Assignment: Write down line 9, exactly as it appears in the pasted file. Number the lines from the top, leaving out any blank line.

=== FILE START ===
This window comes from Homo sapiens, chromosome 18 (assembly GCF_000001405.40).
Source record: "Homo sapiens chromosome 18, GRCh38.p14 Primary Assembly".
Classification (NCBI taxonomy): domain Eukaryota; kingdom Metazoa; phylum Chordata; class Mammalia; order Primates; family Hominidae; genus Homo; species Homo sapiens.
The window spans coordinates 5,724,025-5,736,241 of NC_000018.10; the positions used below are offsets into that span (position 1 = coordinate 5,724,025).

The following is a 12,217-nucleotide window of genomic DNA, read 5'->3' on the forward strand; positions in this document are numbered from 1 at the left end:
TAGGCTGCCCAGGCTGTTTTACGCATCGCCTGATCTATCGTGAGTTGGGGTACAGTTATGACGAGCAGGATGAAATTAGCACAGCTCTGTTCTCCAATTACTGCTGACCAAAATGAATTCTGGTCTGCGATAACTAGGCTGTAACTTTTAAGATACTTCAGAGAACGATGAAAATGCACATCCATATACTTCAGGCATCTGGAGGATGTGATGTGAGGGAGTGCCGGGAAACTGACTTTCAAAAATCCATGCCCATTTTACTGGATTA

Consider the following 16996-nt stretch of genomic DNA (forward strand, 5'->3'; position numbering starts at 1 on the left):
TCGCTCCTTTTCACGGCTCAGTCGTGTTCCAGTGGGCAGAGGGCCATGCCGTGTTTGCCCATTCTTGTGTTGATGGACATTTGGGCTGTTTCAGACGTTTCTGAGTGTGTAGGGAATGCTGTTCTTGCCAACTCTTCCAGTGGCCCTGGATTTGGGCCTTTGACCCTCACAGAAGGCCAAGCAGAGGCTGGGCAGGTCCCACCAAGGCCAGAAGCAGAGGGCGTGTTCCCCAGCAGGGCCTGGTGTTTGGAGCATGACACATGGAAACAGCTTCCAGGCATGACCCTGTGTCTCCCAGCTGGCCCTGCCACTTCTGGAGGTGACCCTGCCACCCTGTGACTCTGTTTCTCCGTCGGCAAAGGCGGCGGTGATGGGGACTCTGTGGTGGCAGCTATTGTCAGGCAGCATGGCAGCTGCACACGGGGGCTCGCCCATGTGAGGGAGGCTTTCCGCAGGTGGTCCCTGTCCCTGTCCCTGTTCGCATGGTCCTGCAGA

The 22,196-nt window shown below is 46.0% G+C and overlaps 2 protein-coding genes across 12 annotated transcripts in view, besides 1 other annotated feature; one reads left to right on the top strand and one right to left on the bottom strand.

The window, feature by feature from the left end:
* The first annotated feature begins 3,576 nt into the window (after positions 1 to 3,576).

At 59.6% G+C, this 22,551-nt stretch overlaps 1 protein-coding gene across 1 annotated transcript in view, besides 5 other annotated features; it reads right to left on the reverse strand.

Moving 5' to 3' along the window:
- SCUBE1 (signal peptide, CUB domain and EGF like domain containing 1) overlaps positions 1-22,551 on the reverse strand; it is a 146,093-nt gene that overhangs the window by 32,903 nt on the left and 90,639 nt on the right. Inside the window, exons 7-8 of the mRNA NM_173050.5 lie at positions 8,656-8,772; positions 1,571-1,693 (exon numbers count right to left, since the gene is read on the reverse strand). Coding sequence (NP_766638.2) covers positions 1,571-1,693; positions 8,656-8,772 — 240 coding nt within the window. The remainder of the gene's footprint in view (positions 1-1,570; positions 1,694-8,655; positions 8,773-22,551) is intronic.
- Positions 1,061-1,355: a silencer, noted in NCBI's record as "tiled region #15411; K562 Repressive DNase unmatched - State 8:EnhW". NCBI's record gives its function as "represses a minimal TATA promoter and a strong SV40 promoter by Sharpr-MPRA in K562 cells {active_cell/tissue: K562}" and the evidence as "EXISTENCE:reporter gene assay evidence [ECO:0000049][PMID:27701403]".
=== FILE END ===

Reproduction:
The 22,196-nt window shown below is 46.0% G+C and overlaps 2 protein-coding genes across 12 annotated transcripts in view, besides 1 other annotated feature; one reads left to right on the top strand and one right to left on the bottom strand.